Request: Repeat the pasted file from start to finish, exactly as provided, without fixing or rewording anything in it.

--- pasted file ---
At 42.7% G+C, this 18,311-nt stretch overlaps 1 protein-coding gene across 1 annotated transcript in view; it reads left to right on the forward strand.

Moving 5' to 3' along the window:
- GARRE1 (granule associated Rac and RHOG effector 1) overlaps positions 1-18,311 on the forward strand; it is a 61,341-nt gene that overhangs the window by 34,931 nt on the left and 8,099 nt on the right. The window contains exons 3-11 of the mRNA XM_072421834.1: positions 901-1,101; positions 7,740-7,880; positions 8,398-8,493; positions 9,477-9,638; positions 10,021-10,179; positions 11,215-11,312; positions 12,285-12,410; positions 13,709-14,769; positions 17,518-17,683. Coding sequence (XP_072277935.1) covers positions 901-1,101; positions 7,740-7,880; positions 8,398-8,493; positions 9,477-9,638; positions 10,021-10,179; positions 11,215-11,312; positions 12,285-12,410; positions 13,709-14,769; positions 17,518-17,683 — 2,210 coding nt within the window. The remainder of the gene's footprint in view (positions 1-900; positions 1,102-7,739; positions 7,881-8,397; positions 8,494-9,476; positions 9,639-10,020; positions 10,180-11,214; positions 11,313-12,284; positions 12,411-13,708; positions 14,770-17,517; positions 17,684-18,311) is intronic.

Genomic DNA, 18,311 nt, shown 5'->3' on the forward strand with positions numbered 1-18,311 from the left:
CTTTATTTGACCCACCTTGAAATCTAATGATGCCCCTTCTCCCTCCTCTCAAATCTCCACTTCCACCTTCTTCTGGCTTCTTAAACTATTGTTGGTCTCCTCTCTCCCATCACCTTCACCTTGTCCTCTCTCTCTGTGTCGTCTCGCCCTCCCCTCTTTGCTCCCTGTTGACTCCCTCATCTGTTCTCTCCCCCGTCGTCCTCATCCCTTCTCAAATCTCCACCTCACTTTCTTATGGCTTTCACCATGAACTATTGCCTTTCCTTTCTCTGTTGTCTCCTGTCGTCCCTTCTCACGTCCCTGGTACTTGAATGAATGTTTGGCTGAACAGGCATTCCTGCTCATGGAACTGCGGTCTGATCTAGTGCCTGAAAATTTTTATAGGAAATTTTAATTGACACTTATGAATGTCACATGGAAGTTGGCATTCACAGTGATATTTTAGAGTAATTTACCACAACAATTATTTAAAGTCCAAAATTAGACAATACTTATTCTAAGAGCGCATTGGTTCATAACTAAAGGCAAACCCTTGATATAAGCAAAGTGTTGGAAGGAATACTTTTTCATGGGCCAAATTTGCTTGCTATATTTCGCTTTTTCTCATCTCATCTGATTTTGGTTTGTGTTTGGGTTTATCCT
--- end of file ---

At 42.7% G+C, this 18,311-nt stretch overlaps 1 protein-coding gene across 1 annotated transcript in view; it reads left to right on the forward strand.

Moving 5' to 3' along the window:
- GARRE1 (granule associated Rac and RHOG effector 1) overlaps positions 1-18,311 on the forward strand; it is a 61,341-nt gene that overhangs the window by 34,931 nt on the left and 8,099 nt on the right. The window contains exons 3-11 of the mRNA XM_072421834.1: positions 901-1,101; positions 7,740-7,880; positions 8,398-8,493; positions 9,477-9,638; positions 10,021-10,179; positions 11,215-11,312; positions 12,285-12,410; positions 13,709-14,769; positions 17,518-17,683. Coding sequence (XP_072277935.1) covers positions 901-1,101; positions 7,740-7,880; positions 8,398-8,493; positions 9,477-9,638; positions 10,021-10,179; positions 11,215-11,312; positions 12,285-12,410; positions 13,709-14,769; positions 17,518-17,683 — 2,210 coding nt within the window. The remainder of the gene's footprint in view (positions 1-900; positions 1,102-7,739; positions 7,881-8,397; positions 8,494-9,476; positions 9,639-10,020; positions 10,180-11,214; positions 11,313-12,284; positions 12,411-13,708; positions 14,770-17,517; positions 17,684-18,311) is intronic.

Genomic DNA, 18,311 nt, shown 5'->3' on the forward strand with positions numbered 1-18,311 from the left:
CTTTATTTGACCCACCTTGAAATCTAATGATGCCCCTTCTCCCTCCTCTCAAATCTCCACTTCCACCTTCTTCTGGCTTCTTAAACTATTGTTGGTCTCCTCTCTCCCATCACCTTCACCTTGTCCTCTCTCTCTGTGTCGTCTCGCCCTCCCCTCTTTGCTCCCTGTTGACTCCCTCATCTGTTCTCTCCCCCGTCGTCCTCATCCCTTCTCAAATCTCCACCTCACTTTCTTATGGCTTTCACCATGAACTATTGCCTTTCCTTTCTCTGTTGTCTCCTGTCGTCCCTTCTCACGTCCCTGGTACTTGAATGAATGTTTGGCTGAACAGGCATTCCTGCTCATGGAACTGCGGTCTGATCTAGTGCCTGAAAATTTTTATAGGAAATTTTAATTGACACTTATGAATGTCACATGGAAGTTGGCATTCACAGTGATATTTTAGAGTAATTTACCACAACAATTATTTAAAGTCCAAAATTAGACAATACTTATTCTAAGAGCGCATTGGTTCATAACTAAAGGCAAACCCTTGATATAAGCAAAGTGTTGGAAGGAATACTTTTTCATGGGCCAAATTTGCTTGCTATATTTCGCTTTTTCTCATCTCATCTGATTTTGGTTTGTGTTTGGGTTTATCCT